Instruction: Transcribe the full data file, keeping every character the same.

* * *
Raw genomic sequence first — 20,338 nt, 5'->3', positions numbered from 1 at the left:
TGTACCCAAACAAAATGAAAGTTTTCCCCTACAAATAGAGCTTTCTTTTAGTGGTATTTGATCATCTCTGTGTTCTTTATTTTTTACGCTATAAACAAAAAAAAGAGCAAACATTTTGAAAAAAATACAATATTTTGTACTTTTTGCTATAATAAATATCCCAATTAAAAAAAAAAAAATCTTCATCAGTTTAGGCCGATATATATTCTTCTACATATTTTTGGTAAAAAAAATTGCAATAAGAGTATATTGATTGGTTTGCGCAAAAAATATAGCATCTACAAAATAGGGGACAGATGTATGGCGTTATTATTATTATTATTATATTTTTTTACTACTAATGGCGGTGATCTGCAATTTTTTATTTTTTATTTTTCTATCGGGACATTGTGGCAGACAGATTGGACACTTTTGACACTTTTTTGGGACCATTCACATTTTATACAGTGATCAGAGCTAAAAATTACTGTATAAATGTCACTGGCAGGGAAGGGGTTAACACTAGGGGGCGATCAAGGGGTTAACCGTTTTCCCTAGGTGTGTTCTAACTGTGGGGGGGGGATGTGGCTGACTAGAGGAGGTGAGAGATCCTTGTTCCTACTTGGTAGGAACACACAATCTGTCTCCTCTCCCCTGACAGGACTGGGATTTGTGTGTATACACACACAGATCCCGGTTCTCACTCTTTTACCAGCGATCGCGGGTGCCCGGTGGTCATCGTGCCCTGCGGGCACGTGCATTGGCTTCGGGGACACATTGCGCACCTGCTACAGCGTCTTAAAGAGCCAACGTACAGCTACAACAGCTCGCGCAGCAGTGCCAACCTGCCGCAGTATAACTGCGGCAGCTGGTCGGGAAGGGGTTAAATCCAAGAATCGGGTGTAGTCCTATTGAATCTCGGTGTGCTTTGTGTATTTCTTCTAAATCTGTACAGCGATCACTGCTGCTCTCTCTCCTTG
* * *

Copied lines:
Raw genomic sequence first — 20,338 nt, 5'->3', positions numbered from 1 at the left:
TGTACCCAAACAAAATGAAAGTTTTCCCCTACAAATAGAGCTTTCTTTTAGTGGTATTTGATCATCTCTGTGTTCTTTATTTTTTACGCTATAAACAAAAAAAAGAGCAAACATTTTGAAAAAAATACAATATTTTGTACTTTTTGCTATAATAAATATCCCAATTAAAAAAAAAAAAATCTTCATCAGTTTAGGCCGATATATATTCTTCTACATATTTTTGGTAAAAAAAATTGCAATAAGAGTATATTGATTGGTTTGCGCAAAAAATATAGCATCTACAAAATAGGGGACAGATGTATGGCGTTATTATTATTATTATTATATTTTTTTACTACTAATGGCGGTGATCTGCAATTTTTTATTTTTTATTTTTCTATCGGGACATTGTGGCAGACAGATTGGACACTTTTGACACTTTTTTGGGACCATTCACATTTTATACAGTGATCAGAGCTAAAAATTACTGTATAAATGTCACTGGCAGGGAAGGGGTTAACACTAGGGGGCGATCAAGGGGTTAACCGTTTTCCCTAGGTGTGTTCTAACTGTGGGGGGGGGATGTGGCTGACTAGAGGAGGTGAGAGATCCTTGTTCCTACTTGGTAGGAACACACAATCTGTCTCCTCTCCCCTGACAGGACTGGGATTTGTGTGTATACACACACAGATCCCGGTTCTCACTCTTTTACCAGCGATCGCGGGTGCCCGGTGGTCATCGTGCCCTGCGGGCACGTGCATTGGCTTCGGGGACACATTGCGCACCTGCTACAGCGTCTTAAAGAGCCAACGTACAGCTACAACAGCTCGCGCAGCAGTGCCAACCTGCCGCAGTATAACTGCGGCAGCTGGTCGGGAAGGGGTTAAATCCAAGAATCGGGTGTAGTCCTATTGAATCTCGGTGTGCTTTGTGTATTTCTTCTAAATCTGTACAGCGATCACTGCTGCTCTCTCTCCTTG